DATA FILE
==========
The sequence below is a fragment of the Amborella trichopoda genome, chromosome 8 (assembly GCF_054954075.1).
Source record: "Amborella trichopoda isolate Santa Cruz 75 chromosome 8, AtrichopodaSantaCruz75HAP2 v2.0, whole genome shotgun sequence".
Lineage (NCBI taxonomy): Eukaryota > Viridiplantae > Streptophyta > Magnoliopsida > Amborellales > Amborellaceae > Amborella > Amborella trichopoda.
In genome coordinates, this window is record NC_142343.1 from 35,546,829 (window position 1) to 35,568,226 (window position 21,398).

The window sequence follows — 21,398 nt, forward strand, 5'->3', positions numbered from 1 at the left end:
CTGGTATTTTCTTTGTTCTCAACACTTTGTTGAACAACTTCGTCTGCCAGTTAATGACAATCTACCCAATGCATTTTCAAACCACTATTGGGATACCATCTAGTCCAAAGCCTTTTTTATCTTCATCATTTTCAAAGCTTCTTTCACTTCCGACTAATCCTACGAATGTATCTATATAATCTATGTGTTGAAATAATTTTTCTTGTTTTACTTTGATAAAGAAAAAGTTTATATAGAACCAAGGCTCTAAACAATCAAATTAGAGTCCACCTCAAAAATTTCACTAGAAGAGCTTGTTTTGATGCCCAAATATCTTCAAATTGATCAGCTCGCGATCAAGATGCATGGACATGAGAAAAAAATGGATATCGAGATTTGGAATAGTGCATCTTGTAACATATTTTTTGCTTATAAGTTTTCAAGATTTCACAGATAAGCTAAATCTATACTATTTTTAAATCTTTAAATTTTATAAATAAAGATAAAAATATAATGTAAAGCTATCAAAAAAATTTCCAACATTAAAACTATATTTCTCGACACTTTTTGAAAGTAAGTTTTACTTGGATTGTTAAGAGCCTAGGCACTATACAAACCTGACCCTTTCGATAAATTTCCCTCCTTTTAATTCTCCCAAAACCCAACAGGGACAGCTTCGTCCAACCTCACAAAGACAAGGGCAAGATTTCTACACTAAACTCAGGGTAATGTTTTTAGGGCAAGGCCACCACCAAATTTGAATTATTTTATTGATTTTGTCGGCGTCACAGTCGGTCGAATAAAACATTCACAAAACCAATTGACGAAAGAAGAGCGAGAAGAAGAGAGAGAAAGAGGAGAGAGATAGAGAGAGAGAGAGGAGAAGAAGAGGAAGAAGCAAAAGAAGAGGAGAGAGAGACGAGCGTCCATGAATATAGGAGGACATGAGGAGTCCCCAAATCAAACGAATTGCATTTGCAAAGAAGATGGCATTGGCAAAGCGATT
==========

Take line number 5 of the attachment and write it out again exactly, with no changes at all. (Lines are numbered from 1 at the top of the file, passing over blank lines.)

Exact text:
The window sequence follows — 21,398 nt, forward strand, 5'->3', positions numbered from 1 at the left end: